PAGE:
Made of aluminum, the Smartwatch 2 has a solid build quality. Also, another inherent advantage of the Sony smartwatch is that it is waterproof (for up to 1 meter and 30 minutes). This can be helpful as users will be saved from fishing out their smartphones every time a new notification has arrived. All of those can be dealt with via the Smartwatch 2 itself.
For apps, Sony has devised what it has named as watch apps that are designed explicitly for the Smartwatch 2. There will be apps specific to the Smartwatch 2 that can be considered as “extensions” of the apps already present on the user’s smartphone. What this means is that users will get to keep a tab on their inbox, Facebook status updates, or Twitter feeds, right from the smartwatch itself.
As for its battery, Sony claims the Smartwatch 2 will be good enough to support 3-4 days of operations. Availability is pegged at around the end of September and is priced at 179 euros.
No one expected Qualcomm to launch a smartwatch, and bearing a name as weird as Toq. The device, though, is quite impressive, even when lacking many of the frills seen on the Galaxy Gear. However, the Toq enjoys many advantages over the Gear in that it is not tied to a single smartphone brand but can be connected to any Android device running version 4.0.3 and above. However, company sources did mention the Toq won’t remain tied to only the Android platform, as the smartwatch will soon be made compliant to the iOS as well.
The Toq comes with the Qualcomm Mirasol color display that is known for being extremely frugal on the battery. This clearly is one of the biggest advantages of the Toq, with its makers claiming a battery life of three to four days at the least. It is easily readable even in bright sunlight and is always on, features that make it more akin to the regular watches that it intends to replace. The Toq can also be charged wirelessly using Qualcomm’s WiPower LE technology.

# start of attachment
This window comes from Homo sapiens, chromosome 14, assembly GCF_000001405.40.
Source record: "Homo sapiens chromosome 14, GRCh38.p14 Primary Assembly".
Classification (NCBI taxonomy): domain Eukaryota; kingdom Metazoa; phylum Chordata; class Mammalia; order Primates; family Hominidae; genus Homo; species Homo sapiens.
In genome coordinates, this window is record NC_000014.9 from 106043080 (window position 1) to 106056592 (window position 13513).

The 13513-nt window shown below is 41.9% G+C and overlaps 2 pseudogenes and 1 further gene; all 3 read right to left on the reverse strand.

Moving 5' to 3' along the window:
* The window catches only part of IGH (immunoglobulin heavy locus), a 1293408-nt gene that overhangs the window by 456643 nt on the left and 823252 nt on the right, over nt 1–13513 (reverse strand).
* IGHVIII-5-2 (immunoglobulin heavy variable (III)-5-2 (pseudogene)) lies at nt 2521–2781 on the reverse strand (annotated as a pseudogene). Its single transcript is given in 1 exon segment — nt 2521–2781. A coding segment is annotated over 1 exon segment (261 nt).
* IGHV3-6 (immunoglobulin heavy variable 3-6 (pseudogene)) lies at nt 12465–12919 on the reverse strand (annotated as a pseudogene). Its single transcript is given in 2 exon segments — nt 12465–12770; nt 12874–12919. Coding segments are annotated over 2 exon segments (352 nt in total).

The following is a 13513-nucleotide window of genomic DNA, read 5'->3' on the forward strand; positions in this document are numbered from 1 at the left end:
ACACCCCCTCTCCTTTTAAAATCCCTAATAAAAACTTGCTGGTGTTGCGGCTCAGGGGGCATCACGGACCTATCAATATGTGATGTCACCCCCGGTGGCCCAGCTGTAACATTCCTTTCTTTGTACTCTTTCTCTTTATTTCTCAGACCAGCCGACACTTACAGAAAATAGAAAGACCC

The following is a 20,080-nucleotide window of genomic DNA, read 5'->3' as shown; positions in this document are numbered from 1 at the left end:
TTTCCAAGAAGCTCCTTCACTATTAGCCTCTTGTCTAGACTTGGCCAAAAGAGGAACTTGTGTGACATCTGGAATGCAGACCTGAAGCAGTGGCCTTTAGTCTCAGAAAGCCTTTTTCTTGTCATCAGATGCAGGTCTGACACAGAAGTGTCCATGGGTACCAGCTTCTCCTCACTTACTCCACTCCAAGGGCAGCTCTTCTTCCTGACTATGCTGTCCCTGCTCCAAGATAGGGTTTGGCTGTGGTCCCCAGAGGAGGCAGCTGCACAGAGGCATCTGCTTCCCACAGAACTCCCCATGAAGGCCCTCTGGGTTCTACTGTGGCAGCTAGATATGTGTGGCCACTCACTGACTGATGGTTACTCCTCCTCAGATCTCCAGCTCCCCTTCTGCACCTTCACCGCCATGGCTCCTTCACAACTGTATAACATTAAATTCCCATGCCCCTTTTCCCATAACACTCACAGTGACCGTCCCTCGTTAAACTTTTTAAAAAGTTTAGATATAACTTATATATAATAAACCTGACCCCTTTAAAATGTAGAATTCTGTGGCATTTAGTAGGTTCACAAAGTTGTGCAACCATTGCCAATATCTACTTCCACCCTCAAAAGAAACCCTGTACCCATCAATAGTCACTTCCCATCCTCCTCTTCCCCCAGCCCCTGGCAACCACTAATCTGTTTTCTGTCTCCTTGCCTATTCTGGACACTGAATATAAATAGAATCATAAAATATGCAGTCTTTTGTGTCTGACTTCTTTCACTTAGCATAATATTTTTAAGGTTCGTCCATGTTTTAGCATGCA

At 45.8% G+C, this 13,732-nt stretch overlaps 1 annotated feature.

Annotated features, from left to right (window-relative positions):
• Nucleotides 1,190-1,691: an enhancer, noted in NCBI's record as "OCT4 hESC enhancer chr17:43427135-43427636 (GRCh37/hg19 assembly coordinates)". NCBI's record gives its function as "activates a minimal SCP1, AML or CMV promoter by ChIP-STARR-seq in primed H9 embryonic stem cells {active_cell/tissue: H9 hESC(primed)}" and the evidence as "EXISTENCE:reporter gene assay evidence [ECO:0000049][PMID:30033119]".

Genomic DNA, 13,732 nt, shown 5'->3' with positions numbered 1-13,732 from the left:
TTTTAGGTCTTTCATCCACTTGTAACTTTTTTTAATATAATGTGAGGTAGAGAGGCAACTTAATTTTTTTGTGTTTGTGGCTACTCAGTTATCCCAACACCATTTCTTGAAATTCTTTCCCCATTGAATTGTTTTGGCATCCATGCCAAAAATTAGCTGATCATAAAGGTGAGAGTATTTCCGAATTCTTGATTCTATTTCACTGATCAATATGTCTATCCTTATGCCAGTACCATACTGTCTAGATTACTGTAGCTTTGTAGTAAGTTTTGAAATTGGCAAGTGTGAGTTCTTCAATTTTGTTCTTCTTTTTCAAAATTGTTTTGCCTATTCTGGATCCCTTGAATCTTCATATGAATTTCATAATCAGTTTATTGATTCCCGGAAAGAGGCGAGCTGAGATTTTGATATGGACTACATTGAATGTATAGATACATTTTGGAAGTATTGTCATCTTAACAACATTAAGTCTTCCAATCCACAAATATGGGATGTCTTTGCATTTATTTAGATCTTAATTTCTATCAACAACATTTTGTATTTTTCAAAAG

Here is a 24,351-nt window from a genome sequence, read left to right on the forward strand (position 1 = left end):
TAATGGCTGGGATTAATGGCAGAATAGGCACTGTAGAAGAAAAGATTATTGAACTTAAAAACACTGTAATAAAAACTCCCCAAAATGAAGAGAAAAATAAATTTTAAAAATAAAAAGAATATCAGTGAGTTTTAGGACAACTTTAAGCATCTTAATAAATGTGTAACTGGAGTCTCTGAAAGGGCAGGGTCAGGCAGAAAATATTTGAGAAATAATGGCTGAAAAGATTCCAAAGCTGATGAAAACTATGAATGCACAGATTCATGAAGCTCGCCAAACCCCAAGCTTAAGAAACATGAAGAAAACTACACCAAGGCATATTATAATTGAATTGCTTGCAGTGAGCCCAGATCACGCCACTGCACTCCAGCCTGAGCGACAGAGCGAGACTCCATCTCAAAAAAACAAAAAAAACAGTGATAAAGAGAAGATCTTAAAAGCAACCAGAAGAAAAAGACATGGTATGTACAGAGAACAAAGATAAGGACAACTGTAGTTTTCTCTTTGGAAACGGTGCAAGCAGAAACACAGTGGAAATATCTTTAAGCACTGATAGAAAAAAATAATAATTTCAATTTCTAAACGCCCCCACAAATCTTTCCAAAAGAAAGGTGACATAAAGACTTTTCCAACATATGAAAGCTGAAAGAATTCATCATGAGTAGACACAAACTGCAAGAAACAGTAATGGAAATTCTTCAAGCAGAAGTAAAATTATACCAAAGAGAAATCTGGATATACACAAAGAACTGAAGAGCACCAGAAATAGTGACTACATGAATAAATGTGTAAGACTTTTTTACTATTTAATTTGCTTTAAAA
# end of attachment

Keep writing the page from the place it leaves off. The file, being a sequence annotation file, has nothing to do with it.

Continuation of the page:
The Toq will be able to handle phone calls, messages, or reminders, along with other notifications. Qualcomm also stated the device will benefit from regular updates which will make it even smarter from time to time. The device is powered by a 200 Mhz Cortex M3 processor and is slated to reach markets in the 4th quarter, sporting a sticker price tag of $300. Also, a nice feature of the Toq is that it can be connected to wireless stereo headphones via the Bluetooth, but the device lacks a speaker or a microphone of its own.
Worth mentioning here, Seiko too has launched an e-ink based smartwatch. Catch up with the review here.
In the end, while three are just three smartwatches right now, both Apple and Google are slated to launch their own take on wearable computers in the coming months. In fact, with these being so closely tied to smartphones, every manufacturer with a smartphone in their products line up is expected to launch smartwatches sooner or later. What this means is that LG couldn’t be far from launching a smartwatch of its own to accompany the G2, and the same applies to Nokia, not to mention the cheap clones that are expected from Chinese manufacturers soon enough.
With a keen interest in tech, I make it a point to keep myself updated on the latest developments in technology and gadgets. That includes smartphones or tablet devices but stretches to even AI and self-driven automobiles, the latter being my latest fad.